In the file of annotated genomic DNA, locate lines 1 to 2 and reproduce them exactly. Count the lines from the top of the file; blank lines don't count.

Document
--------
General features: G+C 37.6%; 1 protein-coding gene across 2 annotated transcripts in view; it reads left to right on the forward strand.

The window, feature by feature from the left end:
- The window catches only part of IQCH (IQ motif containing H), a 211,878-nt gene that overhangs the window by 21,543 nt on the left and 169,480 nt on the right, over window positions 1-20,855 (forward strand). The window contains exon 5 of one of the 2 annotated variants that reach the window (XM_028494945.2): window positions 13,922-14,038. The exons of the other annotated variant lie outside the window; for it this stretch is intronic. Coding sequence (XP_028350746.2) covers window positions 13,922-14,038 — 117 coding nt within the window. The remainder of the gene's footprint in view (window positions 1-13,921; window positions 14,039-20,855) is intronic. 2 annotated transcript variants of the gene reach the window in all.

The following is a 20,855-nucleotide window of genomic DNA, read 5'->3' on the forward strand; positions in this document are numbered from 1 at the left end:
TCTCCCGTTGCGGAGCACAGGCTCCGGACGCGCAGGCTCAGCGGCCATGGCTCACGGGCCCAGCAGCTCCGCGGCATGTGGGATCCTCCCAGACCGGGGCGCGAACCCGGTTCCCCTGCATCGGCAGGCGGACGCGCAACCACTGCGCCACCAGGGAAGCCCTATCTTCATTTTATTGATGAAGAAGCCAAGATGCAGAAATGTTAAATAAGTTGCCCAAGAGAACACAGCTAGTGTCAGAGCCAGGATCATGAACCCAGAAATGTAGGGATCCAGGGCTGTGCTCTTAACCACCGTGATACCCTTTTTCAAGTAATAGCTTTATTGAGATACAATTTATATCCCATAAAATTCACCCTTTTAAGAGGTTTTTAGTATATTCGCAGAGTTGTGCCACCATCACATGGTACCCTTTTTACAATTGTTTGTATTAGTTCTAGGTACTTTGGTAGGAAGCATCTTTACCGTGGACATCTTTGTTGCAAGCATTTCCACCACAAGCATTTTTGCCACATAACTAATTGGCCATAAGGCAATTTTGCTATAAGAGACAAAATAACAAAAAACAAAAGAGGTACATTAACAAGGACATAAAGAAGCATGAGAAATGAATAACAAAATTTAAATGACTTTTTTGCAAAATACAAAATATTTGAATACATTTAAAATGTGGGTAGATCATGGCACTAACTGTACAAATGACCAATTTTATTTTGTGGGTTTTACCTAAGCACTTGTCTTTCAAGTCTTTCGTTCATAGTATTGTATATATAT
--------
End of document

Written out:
General features: G+C 37.6%; 1 protein-coding gene across 2 annotated transcripts in view; it reads left to right on the forward strand.

The window, feature by feature from the left end: